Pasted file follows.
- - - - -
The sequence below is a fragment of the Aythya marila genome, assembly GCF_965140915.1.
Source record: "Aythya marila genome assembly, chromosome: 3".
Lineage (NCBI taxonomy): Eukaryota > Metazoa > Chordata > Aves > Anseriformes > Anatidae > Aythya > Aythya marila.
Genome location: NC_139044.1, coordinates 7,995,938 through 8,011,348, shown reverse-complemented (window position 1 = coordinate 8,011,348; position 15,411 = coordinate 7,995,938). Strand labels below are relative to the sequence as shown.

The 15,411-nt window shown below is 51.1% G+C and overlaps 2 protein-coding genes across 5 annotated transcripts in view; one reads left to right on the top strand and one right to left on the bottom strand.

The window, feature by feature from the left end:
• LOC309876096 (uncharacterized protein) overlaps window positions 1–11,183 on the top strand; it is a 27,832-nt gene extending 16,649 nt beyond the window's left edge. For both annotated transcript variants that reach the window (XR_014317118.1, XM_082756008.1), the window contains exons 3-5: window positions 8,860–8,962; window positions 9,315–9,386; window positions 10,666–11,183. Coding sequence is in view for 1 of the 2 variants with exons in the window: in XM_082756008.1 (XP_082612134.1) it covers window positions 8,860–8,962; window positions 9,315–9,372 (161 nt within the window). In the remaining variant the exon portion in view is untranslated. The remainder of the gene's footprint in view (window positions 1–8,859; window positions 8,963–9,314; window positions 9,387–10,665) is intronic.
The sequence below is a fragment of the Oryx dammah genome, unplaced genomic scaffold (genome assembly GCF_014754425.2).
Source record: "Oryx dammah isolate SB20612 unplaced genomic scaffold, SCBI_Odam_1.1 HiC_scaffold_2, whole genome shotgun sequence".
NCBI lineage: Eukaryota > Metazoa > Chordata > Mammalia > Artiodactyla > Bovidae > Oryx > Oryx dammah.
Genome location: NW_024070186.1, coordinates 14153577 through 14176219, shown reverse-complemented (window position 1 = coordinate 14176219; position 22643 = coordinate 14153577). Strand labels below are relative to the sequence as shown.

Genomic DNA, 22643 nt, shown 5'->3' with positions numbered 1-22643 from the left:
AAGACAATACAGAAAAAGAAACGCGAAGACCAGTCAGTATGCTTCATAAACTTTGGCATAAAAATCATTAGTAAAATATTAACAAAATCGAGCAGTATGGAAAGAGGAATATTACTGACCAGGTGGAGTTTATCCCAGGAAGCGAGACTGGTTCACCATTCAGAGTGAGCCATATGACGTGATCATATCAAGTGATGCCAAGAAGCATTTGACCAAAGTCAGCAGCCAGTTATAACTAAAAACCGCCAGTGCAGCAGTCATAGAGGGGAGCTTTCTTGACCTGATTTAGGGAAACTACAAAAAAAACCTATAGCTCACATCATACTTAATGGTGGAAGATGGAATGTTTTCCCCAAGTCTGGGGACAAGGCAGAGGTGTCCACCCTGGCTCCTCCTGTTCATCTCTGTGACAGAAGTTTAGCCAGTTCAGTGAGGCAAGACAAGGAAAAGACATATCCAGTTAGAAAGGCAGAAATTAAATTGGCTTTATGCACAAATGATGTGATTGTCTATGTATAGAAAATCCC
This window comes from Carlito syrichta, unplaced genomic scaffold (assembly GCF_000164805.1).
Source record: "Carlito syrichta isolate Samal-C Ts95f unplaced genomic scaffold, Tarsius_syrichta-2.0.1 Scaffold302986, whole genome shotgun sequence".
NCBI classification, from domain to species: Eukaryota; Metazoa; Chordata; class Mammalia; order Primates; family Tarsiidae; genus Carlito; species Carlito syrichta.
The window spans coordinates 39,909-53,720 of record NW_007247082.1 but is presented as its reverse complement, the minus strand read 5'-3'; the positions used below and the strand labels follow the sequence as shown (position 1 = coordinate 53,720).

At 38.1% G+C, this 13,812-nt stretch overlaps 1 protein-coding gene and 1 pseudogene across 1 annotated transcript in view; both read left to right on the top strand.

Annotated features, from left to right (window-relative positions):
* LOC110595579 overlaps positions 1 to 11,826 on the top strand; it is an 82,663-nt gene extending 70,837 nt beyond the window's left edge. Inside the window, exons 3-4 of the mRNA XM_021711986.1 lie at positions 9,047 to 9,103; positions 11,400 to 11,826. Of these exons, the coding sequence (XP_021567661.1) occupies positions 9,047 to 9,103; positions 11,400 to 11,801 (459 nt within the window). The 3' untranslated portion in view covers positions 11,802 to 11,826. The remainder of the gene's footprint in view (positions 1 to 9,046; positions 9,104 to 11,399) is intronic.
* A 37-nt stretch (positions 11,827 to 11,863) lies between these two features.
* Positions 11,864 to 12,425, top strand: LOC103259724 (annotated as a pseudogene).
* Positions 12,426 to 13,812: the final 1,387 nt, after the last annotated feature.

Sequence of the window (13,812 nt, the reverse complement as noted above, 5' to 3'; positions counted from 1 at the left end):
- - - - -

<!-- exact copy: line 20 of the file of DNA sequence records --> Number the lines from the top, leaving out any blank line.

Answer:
* LOC110595579 overlaps positions 1 to 11,826 on the top strand; it is an 82,663-nt gene extending 70,837 nt beyond the window's left edge. Inside the window, exons 3-4 of the mRNA XM_021711986.1 lie at positions 9,047 to 9,103; positions 11,400 to 11,826. Of these exons, the coding sequence (XP_021567661.1) occupies positions 9,047 to 9,103; positions 11,400 to 11,801 (459 nt within the window). The 3' untranslated portion in view covers positions 11,802 to 11,826. The remainder of the gene's footprint in view (positions 1 to 9,046; positions 9,104 to 11,399) is intronic.